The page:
This is going to be the starting point for your calculations.
After that you want to multiply the demand and cost so that you can get the annual cost for each item. And then you want to add up all of them so you can get a total cost for the whole inventory.
So here you see the value that each item brings, as well as the total of all of them – 19,475 dollars.
Now, you can divide each annual cost of an item by the total annual cost of all items. This will give a percentage figure which gives an idea on how valuable the items are individually.
And once that has been done, you can sort them from largest to smallest to get a clean overview.
With this information we can see right in front of us, which products have the most and least usage value.
This is where the magic happens.
Apply the general rule of thumb for ABC inventory management as mentioned before:
Item A - Top 15% represent 70% of sales
Item B - Middle 20% represent 20% of sales
Item C - Bottom 65% represent 10% of sales
Starting with item A, we are looking for around the top 15% of products to bring 70% of sales.
In this case we can see that backpacks alone only bring around 50% of total annual cost.
But once you also add belts into the mix, then we can see that we have just over 70% of sales.
There we have it, backpacks and belts are designated as item A.
Obviously, this doesn’t have to be precise, and the values in this example are quite crude, but you will be surprised to find how often this pattern works.
So anyway, now we can look to see what item Bs are going to be.
Adding up collars, flasks and handbags takes us to just over 17%.
We could add journals to get to 20% of sales but there is a clear distinction between the annual cost of journals and phone cases.
It makes sense to draw the line there.
And everything below that line, as the weakest of our stock, is going to be classified as item C.
Here is the final picture for clarity:
You can do the exact same process yourself with a simple spreadsheet.
Just note that the purpose here is to distinguish items from each other in terms of their usage value. Don’t worry about the numbers matching up exactly.
Think about the purpose of this exercise in classifying your products effectively.
How ABC Analysis is Useful in Inventory Management
Now you’ve gone and done your calculations.
How do you realize the importance of ABC inventory analysis?
Here are some of the awesome ways you can take full advantage:
Optimize inventory – you can make sure that you are well-stocked on A items and have low stock on C items, and ABC gives you a plan of action for it;
Improved pricing – sorting your products by demand means calculating selling price accurately potentially raising profits;
Set appropriate safety nets – this kind of analysis allows you to understand at what point a product is in its life, so you can determine the correct safety stock levels;
Prioritize products – items in the A category can have more attention and resources allocated to them, allowing better strategic decisions;
Targeted customer service – you can now make sure that your highest value customers get extra attention.
Track materials efficiently - you can manage your raw materials efficiently by having a greater grasp on your finished products.
PRO TIP: Incorporate your classifications into your SKU system.
That way everyone in the business can immediately see which products should be given priority.
How ABC Analysis is Done for Customers
The cool thing about ABC inventory is that the same principles can be applied across your business. One of those is for grouping your customers into the ones that bring the most and least value to your business. It’s a great way to start rewarding your loyal customers by paying extra attention.
By now it shouldn’t come across as a surprise that you can use this method in more places that just ABC inventory.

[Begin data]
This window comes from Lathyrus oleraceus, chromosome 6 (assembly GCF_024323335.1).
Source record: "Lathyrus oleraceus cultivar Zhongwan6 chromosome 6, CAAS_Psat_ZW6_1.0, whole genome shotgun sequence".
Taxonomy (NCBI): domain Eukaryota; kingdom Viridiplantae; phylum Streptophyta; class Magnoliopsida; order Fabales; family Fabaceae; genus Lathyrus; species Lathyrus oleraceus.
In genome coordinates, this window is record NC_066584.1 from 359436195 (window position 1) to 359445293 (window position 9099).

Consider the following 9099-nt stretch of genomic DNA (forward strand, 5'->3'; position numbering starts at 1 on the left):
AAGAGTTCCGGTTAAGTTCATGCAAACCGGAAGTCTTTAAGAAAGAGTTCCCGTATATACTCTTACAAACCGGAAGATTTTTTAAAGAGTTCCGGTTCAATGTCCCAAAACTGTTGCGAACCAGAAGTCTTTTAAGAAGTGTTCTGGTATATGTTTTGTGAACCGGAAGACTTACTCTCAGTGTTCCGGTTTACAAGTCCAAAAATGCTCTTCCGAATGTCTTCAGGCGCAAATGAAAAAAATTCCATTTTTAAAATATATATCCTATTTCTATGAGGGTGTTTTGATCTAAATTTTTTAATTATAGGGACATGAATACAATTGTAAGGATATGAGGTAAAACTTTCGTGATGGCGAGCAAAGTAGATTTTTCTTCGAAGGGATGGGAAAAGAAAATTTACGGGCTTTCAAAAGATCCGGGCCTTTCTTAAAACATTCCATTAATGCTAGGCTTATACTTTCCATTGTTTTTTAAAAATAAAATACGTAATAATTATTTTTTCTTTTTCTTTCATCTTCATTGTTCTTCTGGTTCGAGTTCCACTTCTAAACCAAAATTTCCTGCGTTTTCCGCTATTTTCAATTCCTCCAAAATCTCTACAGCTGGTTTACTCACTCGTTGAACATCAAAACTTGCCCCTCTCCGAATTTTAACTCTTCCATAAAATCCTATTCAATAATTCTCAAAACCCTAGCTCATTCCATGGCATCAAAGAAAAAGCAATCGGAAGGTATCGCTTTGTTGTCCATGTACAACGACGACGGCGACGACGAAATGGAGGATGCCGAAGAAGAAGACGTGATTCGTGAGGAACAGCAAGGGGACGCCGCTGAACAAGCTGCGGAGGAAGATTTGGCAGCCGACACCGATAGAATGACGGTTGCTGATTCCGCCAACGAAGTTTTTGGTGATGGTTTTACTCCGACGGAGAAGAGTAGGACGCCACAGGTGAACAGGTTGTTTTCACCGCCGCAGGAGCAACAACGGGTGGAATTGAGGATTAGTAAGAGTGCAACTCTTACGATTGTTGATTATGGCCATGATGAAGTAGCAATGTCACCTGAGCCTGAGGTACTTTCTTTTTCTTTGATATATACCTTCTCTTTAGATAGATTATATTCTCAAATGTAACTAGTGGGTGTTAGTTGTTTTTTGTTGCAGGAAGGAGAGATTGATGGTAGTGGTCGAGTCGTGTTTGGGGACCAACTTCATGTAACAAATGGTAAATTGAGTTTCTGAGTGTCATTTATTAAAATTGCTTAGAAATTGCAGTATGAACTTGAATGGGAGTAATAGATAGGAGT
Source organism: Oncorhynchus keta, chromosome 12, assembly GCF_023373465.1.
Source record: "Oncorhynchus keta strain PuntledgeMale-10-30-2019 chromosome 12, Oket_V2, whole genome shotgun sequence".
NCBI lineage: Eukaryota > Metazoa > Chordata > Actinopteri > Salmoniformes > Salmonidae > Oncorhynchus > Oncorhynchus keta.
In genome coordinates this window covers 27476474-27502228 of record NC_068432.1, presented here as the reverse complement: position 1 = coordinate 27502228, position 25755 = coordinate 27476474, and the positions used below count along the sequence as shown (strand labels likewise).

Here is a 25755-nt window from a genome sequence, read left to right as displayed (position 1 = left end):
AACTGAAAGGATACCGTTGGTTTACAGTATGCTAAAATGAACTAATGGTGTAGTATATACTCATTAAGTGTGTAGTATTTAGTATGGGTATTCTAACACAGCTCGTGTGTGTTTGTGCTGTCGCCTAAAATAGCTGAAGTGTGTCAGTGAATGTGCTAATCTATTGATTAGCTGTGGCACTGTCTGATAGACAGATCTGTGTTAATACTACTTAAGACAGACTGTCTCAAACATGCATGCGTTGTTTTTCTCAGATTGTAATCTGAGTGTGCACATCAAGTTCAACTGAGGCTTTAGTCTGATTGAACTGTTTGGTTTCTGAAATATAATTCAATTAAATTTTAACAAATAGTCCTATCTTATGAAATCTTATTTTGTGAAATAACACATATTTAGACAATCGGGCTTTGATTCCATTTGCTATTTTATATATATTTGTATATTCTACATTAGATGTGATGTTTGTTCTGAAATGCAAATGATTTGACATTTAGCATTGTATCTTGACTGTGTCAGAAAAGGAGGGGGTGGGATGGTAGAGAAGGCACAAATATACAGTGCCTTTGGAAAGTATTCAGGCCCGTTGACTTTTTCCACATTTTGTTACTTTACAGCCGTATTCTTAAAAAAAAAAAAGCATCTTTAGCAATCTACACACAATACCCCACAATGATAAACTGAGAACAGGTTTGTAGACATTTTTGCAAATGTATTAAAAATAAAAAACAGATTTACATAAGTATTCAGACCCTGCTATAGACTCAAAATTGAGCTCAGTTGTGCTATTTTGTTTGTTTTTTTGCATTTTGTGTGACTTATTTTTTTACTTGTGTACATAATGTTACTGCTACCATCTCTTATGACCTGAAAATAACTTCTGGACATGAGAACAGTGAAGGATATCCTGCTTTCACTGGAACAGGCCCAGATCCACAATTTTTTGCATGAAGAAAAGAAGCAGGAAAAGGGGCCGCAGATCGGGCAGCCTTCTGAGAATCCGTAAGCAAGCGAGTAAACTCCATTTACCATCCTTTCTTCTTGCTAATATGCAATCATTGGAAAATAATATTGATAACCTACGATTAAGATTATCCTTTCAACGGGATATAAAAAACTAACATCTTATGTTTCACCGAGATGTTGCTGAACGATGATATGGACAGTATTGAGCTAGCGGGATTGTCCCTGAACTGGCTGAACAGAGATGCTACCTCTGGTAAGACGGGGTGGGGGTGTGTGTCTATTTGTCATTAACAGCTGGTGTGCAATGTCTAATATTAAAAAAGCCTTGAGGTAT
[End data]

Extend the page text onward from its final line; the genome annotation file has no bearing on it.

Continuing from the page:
The same methods of ABC analysis can be applied to your customer base.
You might be asking: what’s the point in that?
Well the benefits are many-fold.
For one, by knowing which customers are most valuable you can allocate greater attention to them - both in terms of support and giving them more of that they want.
But even more importantly is that having three classifications in front of you means that you can make strategic decisions with what otherwise would be complex sets of data.
For example, if you came to find most of your A customers were millennials then you could adjust your marketing strategy accordingly.
Or you can prioritize orders in your Smart Manufacturing Software to make sure that your A customers get their deliveries on time in times of high demand.
PRO TIP: Don’t use a Smart Manufacturing Software, yet?
Try Katana for free and scale your business today!
The only thing is that performing this kind of analysis well is a little more complicated than ABC inventory.
As well as profits the customers bring, you want to try and investigate:
On top of these you can add anything else that could give a more accurate overview of the value your customers bring.
Once you have the details in front of you though, there will little doubt as to the potential boosts it can offer your business.
Getting the Most Out of ABC Inventory
It’s funny that an Italian engineer from the 19th century came up with a principle that is helping set manufacturers up for success to this today.
A strategy which simplifies complicated sets of data and gives you a perspective with which you can strategize across your business.
That’s from inventory to customers to computer bugs.
But to really get the most out of your ABC analysis of inventory, you are going to need the tools to back you up.
Because understanding is one thing, implementation is another.
You need an inventory software which allows you to set reorder points for all your products which aligns with your ABC inventory strategy.
Otherwise all that work will have gone to waste.
Seeing all of your orders in one place makes it a lot easier to react to the strategies that ABC inventory helps put in place.
With Katana Smart Manufacturing Software you can set your reorder points whilst also putting your sales and production together in one dashboard.
It’s an ideal way to put your ABC inventory into action because all your demand is right there in front of you – in absolute real time.
You can optimize your inventory whilst also putting your decisions into action from a single, easy to use dashboard.
Mr. Pareto would be proud.